What happens to main when it breaks? how to reprocess the changes?

Hi all

  • Imagine we have a monorepo with two projects “ProjectA” and “ProjectB”
  • I create a feature branch to make some changes to both projects and create an MR
  • An MR pipeline is executed and all jobs are done without problem
  • I accept the MR and a new pipeline is executed on main, but due to some error in some part of the code or in the .gitlab-ci.yml or in a migration script for whatever, some jobs fail and the pipeline is broken
  • so, I have the code already merged, neither of my two projects was deployed in production
  • Suppose the error was a badly assigned variable in the .gitlab-ci.yml (workflow/rules/when main), then I create a new MR, correct the error and merge again to main
  • in this case no job is executed because there was no change in any application

…And the question remains… what happened to the merge that failed? what is the best way to redeploy projects without having to make dummy changes?

I know there are merge results pipes that help prevent this scenario, but for those of us who haven’t used it yet, what would be the correct way to handle this situation?

I really appreciate your help


1 Like

I think this is only an issue if you have rules to run the deployment jobs conditional on certain files being changed (source code for projects A and B respectively). In that case, it should be sufficient to add .gitlab-ci.yml to the list of files that trigger a new deployment, in addition to the source directories.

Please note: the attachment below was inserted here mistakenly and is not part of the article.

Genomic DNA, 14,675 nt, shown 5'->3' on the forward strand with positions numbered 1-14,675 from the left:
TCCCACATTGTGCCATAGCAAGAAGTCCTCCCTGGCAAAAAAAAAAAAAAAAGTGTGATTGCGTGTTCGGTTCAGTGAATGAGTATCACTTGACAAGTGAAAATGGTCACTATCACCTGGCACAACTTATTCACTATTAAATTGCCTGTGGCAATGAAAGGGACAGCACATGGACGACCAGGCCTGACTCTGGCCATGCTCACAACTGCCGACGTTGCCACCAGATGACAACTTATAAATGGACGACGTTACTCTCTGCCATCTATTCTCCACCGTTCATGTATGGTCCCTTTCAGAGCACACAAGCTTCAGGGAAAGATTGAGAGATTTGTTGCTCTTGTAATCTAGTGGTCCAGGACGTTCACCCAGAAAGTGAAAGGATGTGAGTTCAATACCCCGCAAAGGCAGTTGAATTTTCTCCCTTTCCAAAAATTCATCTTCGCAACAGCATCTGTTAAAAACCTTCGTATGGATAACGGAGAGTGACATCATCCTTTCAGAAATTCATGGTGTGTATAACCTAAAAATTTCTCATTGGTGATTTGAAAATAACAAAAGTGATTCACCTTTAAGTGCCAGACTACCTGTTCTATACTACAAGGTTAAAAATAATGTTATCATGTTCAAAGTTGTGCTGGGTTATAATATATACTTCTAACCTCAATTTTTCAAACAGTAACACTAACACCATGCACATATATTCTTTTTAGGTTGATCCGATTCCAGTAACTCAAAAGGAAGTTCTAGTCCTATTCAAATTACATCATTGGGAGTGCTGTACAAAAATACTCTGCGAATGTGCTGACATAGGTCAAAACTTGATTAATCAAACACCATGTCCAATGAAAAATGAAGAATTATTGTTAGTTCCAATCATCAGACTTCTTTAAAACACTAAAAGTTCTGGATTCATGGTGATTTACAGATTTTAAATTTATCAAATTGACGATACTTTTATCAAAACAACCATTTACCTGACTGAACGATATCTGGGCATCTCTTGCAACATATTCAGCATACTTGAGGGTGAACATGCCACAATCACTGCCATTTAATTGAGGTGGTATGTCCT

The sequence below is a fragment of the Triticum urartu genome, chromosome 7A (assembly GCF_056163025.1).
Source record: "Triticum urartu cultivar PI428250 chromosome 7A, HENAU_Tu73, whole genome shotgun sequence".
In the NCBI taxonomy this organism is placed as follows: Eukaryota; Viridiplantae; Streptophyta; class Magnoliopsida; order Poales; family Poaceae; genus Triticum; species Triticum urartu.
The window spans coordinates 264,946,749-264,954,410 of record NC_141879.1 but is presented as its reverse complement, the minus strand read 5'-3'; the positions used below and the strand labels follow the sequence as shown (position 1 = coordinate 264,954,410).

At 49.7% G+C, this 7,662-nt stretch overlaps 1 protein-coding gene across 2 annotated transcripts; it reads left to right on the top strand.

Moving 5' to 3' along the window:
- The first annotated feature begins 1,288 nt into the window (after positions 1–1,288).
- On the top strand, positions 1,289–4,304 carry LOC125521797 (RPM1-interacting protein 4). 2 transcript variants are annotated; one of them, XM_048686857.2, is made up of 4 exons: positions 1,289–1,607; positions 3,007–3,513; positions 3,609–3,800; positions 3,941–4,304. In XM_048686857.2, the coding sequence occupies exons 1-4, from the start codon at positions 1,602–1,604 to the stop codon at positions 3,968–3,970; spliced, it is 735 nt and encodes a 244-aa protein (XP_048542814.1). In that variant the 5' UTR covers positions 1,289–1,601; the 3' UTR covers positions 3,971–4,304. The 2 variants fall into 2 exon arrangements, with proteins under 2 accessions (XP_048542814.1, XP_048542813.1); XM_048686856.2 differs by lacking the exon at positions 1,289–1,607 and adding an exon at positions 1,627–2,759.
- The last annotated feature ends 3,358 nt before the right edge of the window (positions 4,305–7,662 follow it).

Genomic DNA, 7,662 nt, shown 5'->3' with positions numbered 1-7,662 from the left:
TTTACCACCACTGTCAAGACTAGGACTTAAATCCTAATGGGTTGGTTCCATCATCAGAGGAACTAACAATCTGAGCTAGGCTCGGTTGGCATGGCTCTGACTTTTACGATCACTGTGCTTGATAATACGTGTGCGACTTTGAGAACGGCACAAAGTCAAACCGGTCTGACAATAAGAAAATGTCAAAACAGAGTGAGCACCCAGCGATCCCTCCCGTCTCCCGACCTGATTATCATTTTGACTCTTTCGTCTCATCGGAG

Maybe you could also define rules so that running a pipeline manually, with a particular variable set, would run the deployment jobs regardless of changes. This would allow you to force a redeployment in exceptional cases.

We have a different setup because we have a single package repository but we encountered a similar issue recently. We publish the package, docs and container image when a commit is tagged with a string that looks like a version. There was a bug in our CI file that prevented one of the artifacts being published. We didn’t want to modify the git tag (we treat them as immutable) so we fixed the issue and then tagged a post-release as per Python versioning conventions. So we ended up with an incomplete version 2.1.7 followed by a fixed 2.1.7.post0. pip, the Python package installer, knows what the version means so it does the job even if our users don’t necessarily understand why it’s numbered a bit differently.